Sri Lankan government, Tigers don’t want to talk: analysts

Oct 17, 2006 (AFP) – The worsening cycle of violence in Sri Lanka, where Tamil Tiger rebels this week launched their bloodiest-ever suicide attack, is a sign that neither side in the brutal ethnic conflict is ready to sit down for talks slated for next week, analysts said Tuesday. In the latest carnage, more than 100 people — most of them sailors — were killed when Tiger suicide bombers detonated a truck packed with explosives next to a convoy of naval buses near the restive district of Trincomalee.

The government, which last week also suffered a major battlefield defeat in the northern peninsula of Jaffna with the loss of at least 133 soldiers, has hit back with air strikes.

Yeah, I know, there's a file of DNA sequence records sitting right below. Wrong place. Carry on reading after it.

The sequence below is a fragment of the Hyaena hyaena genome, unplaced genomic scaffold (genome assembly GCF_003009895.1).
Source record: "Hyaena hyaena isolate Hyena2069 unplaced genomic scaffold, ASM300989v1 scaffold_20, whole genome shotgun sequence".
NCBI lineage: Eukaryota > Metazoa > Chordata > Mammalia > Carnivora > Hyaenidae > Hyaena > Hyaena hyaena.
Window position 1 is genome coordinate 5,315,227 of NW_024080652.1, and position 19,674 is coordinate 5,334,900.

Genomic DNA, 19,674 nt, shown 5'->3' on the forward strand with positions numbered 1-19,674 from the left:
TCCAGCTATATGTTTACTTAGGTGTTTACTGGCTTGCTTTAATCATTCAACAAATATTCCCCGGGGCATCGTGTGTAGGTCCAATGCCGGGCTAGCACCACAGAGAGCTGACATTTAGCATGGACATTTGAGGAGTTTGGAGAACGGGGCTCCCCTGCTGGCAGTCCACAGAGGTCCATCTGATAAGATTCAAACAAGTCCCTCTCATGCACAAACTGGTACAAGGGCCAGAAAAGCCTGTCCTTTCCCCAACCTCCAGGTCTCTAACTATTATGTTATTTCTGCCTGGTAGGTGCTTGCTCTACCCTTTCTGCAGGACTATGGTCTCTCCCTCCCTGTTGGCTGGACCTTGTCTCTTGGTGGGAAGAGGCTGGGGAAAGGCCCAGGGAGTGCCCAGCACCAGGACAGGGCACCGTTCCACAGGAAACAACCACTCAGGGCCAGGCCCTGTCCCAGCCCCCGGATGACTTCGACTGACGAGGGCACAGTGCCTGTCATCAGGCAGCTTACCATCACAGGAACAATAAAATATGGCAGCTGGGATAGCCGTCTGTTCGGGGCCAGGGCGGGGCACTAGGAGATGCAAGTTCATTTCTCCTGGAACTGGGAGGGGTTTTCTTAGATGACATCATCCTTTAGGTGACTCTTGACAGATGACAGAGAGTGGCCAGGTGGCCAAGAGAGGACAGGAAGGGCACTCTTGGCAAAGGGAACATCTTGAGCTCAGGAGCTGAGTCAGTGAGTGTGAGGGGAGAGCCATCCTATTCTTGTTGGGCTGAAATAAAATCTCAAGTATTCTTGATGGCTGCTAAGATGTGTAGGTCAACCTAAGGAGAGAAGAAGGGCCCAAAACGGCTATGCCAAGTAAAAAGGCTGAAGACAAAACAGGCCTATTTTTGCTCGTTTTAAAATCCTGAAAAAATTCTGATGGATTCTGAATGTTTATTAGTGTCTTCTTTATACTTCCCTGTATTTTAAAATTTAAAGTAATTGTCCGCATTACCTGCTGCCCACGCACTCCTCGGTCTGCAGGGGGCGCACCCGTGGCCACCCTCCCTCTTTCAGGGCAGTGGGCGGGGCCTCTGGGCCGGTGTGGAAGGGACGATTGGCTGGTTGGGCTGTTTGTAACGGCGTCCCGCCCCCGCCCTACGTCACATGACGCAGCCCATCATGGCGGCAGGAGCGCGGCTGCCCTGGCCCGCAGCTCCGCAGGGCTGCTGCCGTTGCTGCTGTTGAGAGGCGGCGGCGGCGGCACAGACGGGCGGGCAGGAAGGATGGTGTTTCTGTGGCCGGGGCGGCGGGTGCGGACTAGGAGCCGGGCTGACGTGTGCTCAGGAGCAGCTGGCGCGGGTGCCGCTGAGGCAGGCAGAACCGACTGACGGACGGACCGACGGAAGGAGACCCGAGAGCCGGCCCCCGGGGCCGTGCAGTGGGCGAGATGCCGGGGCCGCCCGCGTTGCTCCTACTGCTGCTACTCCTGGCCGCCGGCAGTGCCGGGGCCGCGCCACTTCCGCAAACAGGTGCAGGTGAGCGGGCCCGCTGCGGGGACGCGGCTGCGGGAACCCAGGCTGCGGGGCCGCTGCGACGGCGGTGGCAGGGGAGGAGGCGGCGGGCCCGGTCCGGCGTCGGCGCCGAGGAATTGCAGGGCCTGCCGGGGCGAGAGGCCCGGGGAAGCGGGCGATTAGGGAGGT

“Both sides are stubborn,” said Harry Goonetileke, a retired air force chief and a political advisor to a former president.

“It seems the Tigers want to provoke air attacks. That will be their excuse for not going for talks. The government is playing into their hands,” he said, adding that the recent debacles should encourage the government to adopt a more conciliatory attitude.

Former Tamil rebel turned politician, Dharmalingam Sithadthan, argued that neither side was keen on talks partly because they had no political basis to negotiate.

“Even if they go for talks, what they want is to